Leica S2 ... S35/2.5, S70/2.5, S180/3.5 and a S120/2.5 Macro which has an almost non-existent DOF when shot at minimum distance wide open ... and is the fastest 120 MFD macro made as far as I know.

    Hasselblad HC100/2.2.

    I won't even bother with these types of "fast" MF lenses anymore, unless they are AF. Too many "almost" shots as my eyes got worse.

    -Marc

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    Re: Why no *fast* lenses for medium format?

    Thanks everyone for your insights.

    I shoot large format, my distinction of fast on that format is certainly f/4.5 and larger.

    I would not (can not) shoot my field camera handheld, so fast shutterspeeds aren't usually essential aside from compositional issues.

    Will try pushing some 400 film with my f/2.8 lens on my Hasselblad, would be nice to have the light sensitivity.

    My eyes are very good, so focusing fast lenses is not a problem.

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    Re: Why no *fast* lenses for medium format?

    Quote Originally Posted by thrice View Post
    Will try pushing some 400 film with my f/2.8 lens on my Hasselblad, would be nice to have the light sensitivity.
    You will not really get much more out of pushing which is simply underexposing and overdeveloping. You will then need to deal with more film contrast. I find it easier to work in the darkroom to work with an underexposed negative then one that has been pushed. Personally, I have found 400 speed film shot normally the my limit to acceptable quality, and like you, I like to shoot in bad light handheld. I would simply work on holding the camera. For me, a 1/30 is easy, 1/15 is good, 1/8 starts getting dodgy--this is with my MF film cameras and MFD. I have not worked enough with Hasselblad to know how much of a factor that mirror is, but I know many folk overemphasize the effect of mirror vibration (or mirror "slap" as they like to say).

    Digital has really spoilt photographers working under low light. I feel like I have f/.05 lenses on all my cameras.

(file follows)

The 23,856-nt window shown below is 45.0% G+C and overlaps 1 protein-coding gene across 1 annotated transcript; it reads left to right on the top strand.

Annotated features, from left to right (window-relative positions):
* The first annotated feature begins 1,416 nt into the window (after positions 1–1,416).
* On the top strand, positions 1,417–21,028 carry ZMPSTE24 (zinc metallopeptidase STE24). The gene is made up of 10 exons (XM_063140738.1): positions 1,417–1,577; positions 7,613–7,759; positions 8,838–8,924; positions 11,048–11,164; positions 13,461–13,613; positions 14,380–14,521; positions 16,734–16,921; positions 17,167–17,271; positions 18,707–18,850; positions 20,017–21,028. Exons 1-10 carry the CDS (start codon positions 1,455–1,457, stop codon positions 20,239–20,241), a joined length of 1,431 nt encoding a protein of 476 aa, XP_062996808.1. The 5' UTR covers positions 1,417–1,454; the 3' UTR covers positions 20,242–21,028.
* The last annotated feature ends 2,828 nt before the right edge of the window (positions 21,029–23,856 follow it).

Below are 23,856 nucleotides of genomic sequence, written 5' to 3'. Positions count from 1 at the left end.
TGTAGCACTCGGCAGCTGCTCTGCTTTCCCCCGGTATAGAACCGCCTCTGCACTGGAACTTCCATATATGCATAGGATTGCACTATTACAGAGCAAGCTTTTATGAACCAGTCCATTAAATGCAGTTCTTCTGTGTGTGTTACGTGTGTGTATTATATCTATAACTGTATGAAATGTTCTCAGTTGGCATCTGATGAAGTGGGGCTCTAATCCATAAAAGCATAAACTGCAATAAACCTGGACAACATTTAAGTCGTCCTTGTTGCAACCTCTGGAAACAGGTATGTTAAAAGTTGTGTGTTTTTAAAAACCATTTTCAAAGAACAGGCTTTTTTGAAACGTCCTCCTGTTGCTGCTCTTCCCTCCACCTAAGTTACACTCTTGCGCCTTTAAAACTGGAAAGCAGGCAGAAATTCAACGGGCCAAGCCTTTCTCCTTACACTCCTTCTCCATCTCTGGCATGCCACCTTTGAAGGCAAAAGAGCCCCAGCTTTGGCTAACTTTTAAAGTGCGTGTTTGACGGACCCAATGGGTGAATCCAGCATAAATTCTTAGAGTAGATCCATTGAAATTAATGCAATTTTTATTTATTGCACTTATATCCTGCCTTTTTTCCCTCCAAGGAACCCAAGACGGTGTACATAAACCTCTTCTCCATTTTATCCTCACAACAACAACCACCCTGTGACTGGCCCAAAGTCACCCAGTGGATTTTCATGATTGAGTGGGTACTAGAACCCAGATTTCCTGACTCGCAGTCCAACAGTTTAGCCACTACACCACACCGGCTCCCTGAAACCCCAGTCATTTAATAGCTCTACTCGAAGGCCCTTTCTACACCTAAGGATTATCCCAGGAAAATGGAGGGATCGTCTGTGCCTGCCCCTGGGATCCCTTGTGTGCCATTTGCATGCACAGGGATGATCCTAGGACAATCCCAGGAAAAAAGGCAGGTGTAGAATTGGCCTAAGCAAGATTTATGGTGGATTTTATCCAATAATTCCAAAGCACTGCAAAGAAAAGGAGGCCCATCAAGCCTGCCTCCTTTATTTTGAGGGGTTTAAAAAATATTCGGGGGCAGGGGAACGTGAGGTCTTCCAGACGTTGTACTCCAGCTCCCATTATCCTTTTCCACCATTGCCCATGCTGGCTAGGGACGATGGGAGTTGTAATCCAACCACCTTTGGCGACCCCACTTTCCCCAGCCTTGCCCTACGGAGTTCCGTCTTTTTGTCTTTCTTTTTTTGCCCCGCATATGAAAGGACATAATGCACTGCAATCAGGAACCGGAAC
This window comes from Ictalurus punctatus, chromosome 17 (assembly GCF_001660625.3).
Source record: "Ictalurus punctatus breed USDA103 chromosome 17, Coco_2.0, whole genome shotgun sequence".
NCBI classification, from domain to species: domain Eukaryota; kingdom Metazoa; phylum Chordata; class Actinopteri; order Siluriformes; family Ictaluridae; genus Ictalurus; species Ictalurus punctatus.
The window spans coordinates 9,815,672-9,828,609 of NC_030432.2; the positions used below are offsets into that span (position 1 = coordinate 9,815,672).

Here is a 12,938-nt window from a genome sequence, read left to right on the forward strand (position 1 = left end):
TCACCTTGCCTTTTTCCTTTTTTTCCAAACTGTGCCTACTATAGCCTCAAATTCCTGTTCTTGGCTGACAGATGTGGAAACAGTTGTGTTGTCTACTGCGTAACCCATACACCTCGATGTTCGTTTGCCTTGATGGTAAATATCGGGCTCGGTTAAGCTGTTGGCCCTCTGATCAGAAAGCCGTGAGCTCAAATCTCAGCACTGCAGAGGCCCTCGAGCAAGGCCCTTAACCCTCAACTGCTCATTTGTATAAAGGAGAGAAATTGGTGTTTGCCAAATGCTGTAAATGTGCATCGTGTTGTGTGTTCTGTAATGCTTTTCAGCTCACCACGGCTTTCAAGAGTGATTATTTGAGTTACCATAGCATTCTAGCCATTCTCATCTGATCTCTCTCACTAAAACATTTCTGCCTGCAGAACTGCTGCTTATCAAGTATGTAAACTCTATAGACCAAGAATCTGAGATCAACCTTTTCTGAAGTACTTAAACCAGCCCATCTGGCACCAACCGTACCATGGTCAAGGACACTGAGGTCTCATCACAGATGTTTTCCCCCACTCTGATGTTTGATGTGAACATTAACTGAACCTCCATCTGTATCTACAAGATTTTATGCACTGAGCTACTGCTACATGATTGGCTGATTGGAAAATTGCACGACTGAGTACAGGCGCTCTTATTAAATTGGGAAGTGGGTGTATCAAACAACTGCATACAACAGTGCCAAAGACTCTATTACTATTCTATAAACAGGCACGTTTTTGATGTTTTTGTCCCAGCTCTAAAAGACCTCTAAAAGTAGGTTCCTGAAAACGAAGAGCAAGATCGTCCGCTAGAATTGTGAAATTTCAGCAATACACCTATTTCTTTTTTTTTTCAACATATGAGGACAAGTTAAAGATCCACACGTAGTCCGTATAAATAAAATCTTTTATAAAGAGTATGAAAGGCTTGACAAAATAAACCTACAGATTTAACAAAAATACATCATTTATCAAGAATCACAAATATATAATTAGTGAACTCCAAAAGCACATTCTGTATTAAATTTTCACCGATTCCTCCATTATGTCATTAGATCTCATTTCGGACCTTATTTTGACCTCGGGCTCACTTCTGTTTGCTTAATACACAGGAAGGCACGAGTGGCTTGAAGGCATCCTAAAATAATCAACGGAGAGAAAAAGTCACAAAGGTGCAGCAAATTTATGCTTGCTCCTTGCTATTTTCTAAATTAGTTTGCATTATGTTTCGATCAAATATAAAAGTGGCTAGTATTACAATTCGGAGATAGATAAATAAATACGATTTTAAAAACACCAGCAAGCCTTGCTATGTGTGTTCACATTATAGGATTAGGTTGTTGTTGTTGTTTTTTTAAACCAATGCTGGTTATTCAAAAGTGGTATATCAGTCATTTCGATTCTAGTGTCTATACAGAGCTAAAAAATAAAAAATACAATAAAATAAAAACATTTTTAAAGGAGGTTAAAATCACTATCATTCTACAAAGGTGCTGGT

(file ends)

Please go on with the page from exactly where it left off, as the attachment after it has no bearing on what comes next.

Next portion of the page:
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    Re: Why no *fast* lenses for medium format?

    Quote Originally Posted by Graham Mitchell View Post
    OK,
    f2 on medium format is plenty. Medium format doesn't need larger apertures than that - it desperately needs better high ISO performance so that shooting at f4 and f5.6 doesn't mean such slow shutter speeds.
    I'm guessing we're technically (or at least in a practical sense) pretty close to the maximum in design of fast lenses. Lenses have been made for a pretty long time and speeds haven't gone up greatly across the board. In the digital mf world, we're seeing some increases in ISO, if only by moving native ISO up and raising max ISO up with it, and some software improvements. But I seem to remember reading that the CCD chip will never get to the ISO's of the CMOS chip. I guess there would have to be a major shift to CMOS by mf makers to get to the high ISO range of dslr's, but then there would need to be a good way to get around the need for an AA filter.

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    Senior Member thrice's Avatar
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    Re: Why no *fast* lenses for medium format?

    Shashin - more contrast, but better exposed mid-tones, which is typically what I expose for. I rarely shoot negatives except for city scenes on the 4x5. Provia 400X pushes very nicely to 1600 EI.